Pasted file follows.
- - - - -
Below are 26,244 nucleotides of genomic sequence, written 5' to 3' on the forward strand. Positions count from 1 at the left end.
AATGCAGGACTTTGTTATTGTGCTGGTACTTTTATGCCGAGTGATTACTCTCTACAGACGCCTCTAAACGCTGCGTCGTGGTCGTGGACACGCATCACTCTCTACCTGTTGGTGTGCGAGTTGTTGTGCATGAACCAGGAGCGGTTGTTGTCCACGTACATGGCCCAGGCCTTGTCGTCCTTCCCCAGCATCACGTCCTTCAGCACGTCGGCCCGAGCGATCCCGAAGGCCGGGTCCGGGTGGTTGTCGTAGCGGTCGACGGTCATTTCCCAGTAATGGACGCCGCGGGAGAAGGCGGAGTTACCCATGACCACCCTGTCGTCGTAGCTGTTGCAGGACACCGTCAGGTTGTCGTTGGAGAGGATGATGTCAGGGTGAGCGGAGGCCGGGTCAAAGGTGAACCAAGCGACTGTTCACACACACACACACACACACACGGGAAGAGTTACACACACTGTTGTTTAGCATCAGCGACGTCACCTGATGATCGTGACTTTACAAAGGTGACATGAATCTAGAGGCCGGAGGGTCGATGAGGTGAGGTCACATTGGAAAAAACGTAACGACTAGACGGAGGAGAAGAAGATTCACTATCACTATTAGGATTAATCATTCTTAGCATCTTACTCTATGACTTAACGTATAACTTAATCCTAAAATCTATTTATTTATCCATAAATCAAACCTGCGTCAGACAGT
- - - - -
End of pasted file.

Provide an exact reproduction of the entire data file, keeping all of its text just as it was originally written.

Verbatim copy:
Below are 26,244 nucleotides of genomic sequence, written 5' to 3' on the forward strand. Positions count from 1 at the left end.
AATGCAGGACTTTGTTATTGTGCTGGTACTTTTATGCCGAGTGATTACTCTCTACAGACGCCTCTAAACGCTGCGTCGTGGTCGTGGACACGCATCACTCTCTACCTGTTGGTGTGCGAGTTGTTGTGCATGAACCAGGAGCGGTTGTTGTCCACGTACATGGCCCAGGCCTTGTCGTCCTTCCCCAGCATCACGTCCTTCAGCACGTCGGCCCGAGCGATCCCGAAGGCCGGGTCCGGGTGGTTGTCGTAGCGGTCGACGGTCATTTCCCAGTAATGGACGCCGCGGGAGAAGGCGGAGTTACCCATGACCACCCTGTCGTCGTAGCTGTTGCAGGACACCGTCAGGTTGTCGTTGGAGAGGATGATGTCAGGGTGAGCGGAGGCCGGGTCAAAGGTGAACCAAGCGACTGTTCACACACACACACACACACACACGGGAAGAGTTACACACACTGTTGTTTAGCATCAGCGACGTCACCTGATGATCGTGACTTTACAAAGGTGACATGAATCTAGAGGCCGGAGGGTCGATGAGGTGAGGTCACATTGGAAAAAACGTAACGACTAGACGGAGGAGAAGAAGATTCACTATCACTATTAGGATTAATCATTCTTAGCATCTTACTCTATGACTTAACGTATAACTTAATCCTAAAATCTATTTATTTATCCATAAATCAAACCTGCGTCAGACAGT